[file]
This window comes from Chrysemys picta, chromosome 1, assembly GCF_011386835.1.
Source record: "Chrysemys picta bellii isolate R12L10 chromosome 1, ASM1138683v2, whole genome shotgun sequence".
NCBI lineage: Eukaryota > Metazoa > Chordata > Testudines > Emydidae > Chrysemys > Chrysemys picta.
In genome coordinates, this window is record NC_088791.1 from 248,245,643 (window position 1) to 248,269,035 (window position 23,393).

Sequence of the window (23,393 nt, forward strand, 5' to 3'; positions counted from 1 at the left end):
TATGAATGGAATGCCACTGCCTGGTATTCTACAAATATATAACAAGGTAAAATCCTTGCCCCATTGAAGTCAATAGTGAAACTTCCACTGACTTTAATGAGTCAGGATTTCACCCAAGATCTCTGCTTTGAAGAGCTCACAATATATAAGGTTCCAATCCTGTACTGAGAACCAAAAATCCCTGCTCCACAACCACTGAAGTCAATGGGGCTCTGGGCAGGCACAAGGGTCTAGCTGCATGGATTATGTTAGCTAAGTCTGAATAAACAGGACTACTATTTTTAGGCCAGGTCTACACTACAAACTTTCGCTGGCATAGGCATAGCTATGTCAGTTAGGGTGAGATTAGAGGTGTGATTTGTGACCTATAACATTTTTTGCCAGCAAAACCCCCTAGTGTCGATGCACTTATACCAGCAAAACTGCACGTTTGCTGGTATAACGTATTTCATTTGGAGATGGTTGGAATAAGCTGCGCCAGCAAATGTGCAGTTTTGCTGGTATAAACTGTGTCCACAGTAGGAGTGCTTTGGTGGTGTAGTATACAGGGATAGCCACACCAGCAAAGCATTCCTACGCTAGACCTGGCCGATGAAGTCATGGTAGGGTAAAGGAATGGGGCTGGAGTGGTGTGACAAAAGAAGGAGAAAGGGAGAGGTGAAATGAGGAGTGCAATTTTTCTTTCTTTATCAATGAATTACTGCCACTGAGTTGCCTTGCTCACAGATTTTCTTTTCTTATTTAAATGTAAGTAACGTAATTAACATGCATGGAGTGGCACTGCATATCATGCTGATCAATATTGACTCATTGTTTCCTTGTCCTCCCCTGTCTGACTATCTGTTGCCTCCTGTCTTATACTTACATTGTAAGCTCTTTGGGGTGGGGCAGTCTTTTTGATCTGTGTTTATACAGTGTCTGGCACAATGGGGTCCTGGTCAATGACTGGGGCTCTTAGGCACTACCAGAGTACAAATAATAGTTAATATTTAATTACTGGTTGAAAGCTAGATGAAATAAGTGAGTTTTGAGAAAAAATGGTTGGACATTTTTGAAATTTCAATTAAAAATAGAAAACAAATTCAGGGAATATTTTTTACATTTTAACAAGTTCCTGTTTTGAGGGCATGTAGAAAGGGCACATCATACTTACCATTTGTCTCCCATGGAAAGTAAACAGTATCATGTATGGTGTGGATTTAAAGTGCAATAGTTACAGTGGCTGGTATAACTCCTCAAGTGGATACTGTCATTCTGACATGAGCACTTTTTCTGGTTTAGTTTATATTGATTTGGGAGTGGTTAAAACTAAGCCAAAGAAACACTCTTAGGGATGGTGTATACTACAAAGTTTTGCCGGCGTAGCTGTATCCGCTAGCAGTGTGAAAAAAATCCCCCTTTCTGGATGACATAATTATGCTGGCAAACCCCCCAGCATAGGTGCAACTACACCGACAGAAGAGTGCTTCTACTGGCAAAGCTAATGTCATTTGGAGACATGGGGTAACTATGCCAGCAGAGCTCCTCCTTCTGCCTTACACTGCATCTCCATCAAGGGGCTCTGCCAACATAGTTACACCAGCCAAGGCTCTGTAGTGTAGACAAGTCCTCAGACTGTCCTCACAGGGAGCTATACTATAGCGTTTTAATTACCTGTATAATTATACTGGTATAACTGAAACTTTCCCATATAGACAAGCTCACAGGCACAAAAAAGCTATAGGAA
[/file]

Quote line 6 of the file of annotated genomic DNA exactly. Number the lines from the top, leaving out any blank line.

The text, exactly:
TATGAATGGAATGCCACTGCCTGGTATTCTACAAATATATAACAAGGTAAAATCCTTGCCCCATTGAAGTCAATAGTGAAACTTCCACTGACTTTAATGAGTCAGGATTTCACCCAAGATCTCTGCTTTGAAGAGCTCACAATATATAAGGTTCCAATCCTGTACTGAGAACCAAAAATCCCTGCTCCACAACCACTGAAGTCAATGGGGCTCTGGGCAGGCACAAGGGTCTAGCTGCATGGATTATGTTAGCTAAGTCTGAATAAACAGGACTACTATTTTTAGGCCAGGTCTACACTACAAACTTTCGCTGGCATAGGCATAGCTATGTCAGTTAGGGTGAGATTAGAGGTGTGATTTGTGACCTATAACATTTTTTGCCAGCAAAACCCCCTAGTGTCGATGCACTTATACCAGCAAAACTGCACGTTTGCTGGTATAACGTATTTCATTTGGAGATGGTTGGAATAAGCTGCGCCAGCAAATGTGCAGTTTTGCTGGTATAAACTGTGTCCACAGTAGGAGTGCTTTGGTGGTGTAGTATACAGGGATAGCCACACCAGCAAAGCATTCCTACGCTAGACCTGGCCGATGAAGTCATGGTAGGGTAAAGGAATGGGGCTGGAGTGGTGTGACAAAAGAAGGAGAAAGGGAGAGGTGAAATGAGGAGTGCAATTTTTCTTTCTTTATCAATGAATTACTGCCACTGAGTTGCCTTGCTCACAGATTTTCTTTTCTTATTTAAATGTAAGTAACGTAATTAACATGCATGGAGTGGCACTGCATATCATGCTGATCAATATTGACTCATTGTTTCCTTGTCCTCCCCTGTCTGACTATCTGTTGCCTCCTGTCTTATACTTACATTGTAAGCTCTTTGGGGTGGGGCAGTCTTTTTGATCTGTGTTTATACAGTGTCTGGCACAATGGGGTCCTGGTCAATGACTGGGGCTCTTAGGCACTACCAGAGTACAAATAATAGTTAATATTTAATTACTGGTTGAAAGCTAGATGAAATAAGTGAGTTTTGAGAAAAAATGGTTGGACATTTTTGAAATTTCAATTAAAAATAGAAAACAAATTCAGGGAATATTTTTTACATTTTAACAAGTTCCTGTTTTGAGGGCATGTAGAAAGGGCACATCATACTTACCATTTGTCTCCCATGGAAAGTAAACAGTATCATGTATGGTGTGGATTTAAAGTGCAATAGTTACAGTGGCTGGTATAACTCCTCAAGTGGATACTGTCATTCTGACATGAGCACTTTTTCTGGTTTAGTTTATATTGATTTGGGAGTGGTTAAAACTAAGCCAAAGAAACACTCTTAGGGATGGTGTATACTACAAAGTTTTGCCGGCGTAGCTGTATCCGCTAGCAGTGTGAAAAAAATCCCCCTTTCTGGATGACATAATTATGCTGGCAAACCCCCCAGCATAGGTGCAACTACACCGACAGAAGAGTGCTTCTACTGGCAAAGCTAATGTCATTTGGAGACATGGGGTAACTATGCCAGCAGAGCTCCTCCTTCTGCCTTACACTGCATCTCCATCAAGGGGCTCTGCCAACATAGTTACACCAGCCAAGGCTCTGTAGTGTAGACAAGTCCTCAGACTGTCCTCACAGGGAGCTATACTATAGCGTTTTAATTACCTGTATAATTATACTGGTATAACTGAAACTTTCCCATATAGACAAGCTCACAGGCACAAAAAAGCTATAGGAA